With so much pressure on historians to be dry and quiet, it is thrilling to read a really great, action-packed story full of real heroes (not heroines in the classic sense who faint and wring their tiny hands at the first sign of chaos) and honest to God danger. These women are representative of our gender today as much as they were when sunning themselves on the beaches of the Philippines, or quieting the screams of men who were wounded and dying, while slowly decaying themselves. Because honor ...more
Linda Appelbaum
I have read several WWII books and this one is special because it is about women nurses who served in Bataan and Correigidor and then were interred in a POW camp run by the Japanese. I have often marveled at how men in war and in POW camps survived. The Japanese camps were particularly horrible and towards the end many were so sick, surviving on 700 calories or less a day while being forced to work. This book tells the story of the nurses and what they had to endure in a time when few women were ...more
On the same day that Pearl Harbor was bombed the Japanese navy also launched attacks on American naval and army bases on the Philippine Islands. Tens of thousands of soldiers were trapped on the peninsula of Baatan and the island of Corregidor. For months they obeyed Macarthur’s orders to “never surrender”. But by May of 1942, tropical diseases and lack of food had weakened the troops to such an extent that they were no longer able to resist enemy advances.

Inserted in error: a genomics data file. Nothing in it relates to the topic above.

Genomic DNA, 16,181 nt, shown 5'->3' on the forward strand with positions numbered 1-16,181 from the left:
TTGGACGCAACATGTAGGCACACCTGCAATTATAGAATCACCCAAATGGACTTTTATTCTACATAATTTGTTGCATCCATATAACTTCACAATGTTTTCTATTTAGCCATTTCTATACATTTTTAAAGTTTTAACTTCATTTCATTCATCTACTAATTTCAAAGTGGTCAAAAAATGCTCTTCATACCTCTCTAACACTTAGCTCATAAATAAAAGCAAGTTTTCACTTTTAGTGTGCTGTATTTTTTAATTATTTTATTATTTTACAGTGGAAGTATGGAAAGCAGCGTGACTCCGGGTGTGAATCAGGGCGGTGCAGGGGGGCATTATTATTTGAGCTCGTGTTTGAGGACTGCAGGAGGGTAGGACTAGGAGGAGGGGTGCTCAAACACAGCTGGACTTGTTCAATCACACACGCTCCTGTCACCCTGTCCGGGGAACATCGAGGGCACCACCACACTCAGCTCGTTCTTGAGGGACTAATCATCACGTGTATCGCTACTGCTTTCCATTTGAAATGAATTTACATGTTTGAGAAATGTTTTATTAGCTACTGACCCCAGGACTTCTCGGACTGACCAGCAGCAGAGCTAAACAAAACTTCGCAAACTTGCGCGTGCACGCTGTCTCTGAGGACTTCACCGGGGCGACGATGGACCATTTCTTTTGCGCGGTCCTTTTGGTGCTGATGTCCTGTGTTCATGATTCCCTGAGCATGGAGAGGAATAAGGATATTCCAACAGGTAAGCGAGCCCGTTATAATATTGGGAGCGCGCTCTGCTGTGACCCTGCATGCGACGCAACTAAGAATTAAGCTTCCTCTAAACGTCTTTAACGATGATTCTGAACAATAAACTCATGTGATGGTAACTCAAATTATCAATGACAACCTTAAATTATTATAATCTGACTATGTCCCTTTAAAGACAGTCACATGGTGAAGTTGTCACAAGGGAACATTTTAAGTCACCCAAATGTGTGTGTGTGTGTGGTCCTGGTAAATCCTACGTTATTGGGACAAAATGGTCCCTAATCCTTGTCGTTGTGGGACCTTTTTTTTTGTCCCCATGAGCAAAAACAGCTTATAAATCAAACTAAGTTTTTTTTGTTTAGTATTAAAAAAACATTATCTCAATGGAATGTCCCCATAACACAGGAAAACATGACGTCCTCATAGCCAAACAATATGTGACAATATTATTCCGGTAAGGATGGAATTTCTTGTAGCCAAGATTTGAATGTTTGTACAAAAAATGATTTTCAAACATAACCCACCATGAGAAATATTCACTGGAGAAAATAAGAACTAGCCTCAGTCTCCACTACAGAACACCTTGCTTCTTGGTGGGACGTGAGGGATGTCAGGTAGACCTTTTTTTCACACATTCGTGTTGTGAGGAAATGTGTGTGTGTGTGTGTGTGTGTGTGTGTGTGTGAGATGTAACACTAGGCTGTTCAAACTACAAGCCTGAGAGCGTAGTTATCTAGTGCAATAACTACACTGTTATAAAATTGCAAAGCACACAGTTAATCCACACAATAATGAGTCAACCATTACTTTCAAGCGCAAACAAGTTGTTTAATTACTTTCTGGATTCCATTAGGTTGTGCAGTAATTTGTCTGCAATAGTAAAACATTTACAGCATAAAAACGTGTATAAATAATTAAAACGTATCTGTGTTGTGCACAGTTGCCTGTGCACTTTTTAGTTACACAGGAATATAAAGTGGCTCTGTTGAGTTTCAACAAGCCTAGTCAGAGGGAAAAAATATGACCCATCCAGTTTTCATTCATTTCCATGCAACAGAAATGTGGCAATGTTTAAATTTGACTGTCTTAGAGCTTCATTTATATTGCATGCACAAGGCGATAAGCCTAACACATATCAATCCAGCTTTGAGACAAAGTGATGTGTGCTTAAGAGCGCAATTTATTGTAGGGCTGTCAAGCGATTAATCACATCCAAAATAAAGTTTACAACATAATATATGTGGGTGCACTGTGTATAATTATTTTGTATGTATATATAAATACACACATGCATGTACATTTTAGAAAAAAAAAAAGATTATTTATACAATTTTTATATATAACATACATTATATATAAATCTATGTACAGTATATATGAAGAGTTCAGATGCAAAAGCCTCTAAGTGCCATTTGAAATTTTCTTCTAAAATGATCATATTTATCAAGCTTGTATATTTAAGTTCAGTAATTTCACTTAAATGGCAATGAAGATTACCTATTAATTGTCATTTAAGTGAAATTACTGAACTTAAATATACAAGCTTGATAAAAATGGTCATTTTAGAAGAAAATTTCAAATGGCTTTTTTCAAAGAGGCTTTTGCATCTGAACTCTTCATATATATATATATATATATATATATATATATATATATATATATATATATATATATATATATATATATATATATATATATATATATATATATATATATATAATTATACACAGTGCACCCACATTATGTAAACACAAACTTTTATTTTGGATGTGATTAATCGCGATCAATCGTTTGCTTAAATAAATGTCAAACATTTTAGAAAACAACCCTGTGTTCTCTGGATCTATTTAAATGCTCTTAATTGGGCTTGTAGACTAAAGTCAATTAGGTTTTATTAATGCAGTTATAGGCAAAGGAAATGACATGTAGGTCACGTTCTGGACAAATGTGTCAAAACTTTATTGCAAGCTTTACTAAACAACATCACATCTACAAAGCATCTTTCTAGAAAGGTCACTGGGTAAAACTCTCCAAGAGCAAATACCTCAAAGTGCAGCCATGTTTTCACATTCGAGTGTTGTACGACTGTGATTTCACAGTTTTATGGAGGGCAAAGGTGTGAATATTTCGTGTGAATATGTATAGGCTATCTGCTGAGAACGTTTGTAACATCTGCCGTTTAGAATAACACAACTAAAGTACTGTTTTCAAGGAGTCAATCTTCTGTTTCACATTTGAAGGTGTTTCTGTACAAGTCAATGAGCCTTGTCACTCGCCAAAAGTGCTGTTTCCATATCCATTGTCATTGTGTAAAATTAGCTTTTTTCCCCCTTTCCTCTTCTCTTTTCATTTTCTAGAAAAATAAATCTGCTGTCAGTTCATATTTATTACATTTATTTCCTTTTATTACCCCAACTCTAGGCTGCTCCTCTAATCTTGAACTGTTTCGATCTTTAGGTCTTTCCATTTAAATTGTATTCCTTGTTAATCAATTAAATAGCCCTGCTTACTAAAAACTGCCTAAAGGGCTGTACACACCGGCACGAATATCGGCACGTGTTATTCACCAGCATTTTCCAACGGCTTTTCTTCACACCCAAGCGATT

Knowing a little about the Bataan Death
We Band of Angels is the story of women nurses caught up in the drama and danger of war. On December 7, 1941 Japan also struck American bases in the Philippines. That raid led to the first major land battle for America in World War II. Caught up in this were ninety-nine Army and Navy nurses--the first unit of American women ever sent into the middle of a battle. The "Angels of Bataan and Corregidor" became the only group of American women captured and imprisoned by an enemy. And the story of the ...more
Fascinating account of the Army and Navy nurses who lived through hell in the Philippines in WWII. Many of the young women signed up for adventure in the tropics, not really believing they'd end up in a war. They endured shelling, heat, dysentery, malaria, snakes, bugs, and hunger while treating horribly wounded men, despite the fact that they had not been trained in combat medicine. They showed remarkable courage, stamina, and dedication.Then they were taken as POWs and lived under horrific con ...more
Some 90 Army and Navy nurses start off at a hospital in Manila, then flee to Bataan and Corrigodor when the Japs invade. On Bataan, they set up hospitals in the jungle with no buildings to house their patients. On Corrigodor they set up in a tunnel in the mountains. When the Japanese overrun Bataan, the nurses are forced to leave their patients behind and also move to Corrigodor, joining the others there. This always bothered those nurses. Eventually they all had to surrender to the enemy and sp ...more
I had to read about the female nurses described in"We Band Of Angels" whose dedication and drive prompted them to join the military and seek adventure during the war in the Pacific. The book marshaled an immense amount of information in an informative, yet entertaining manner. By using the nurses' journal entries, theauthor highlighted the experiences of several women who worked as nurses on Bataan and were then held asprisoners of war. The horrors of war were especially clear to me when a bombi ...more
Read this as a "Have to Read" in Nursing School. However, it was very good actually. Id like to read it again now that I am actually a real nurse now!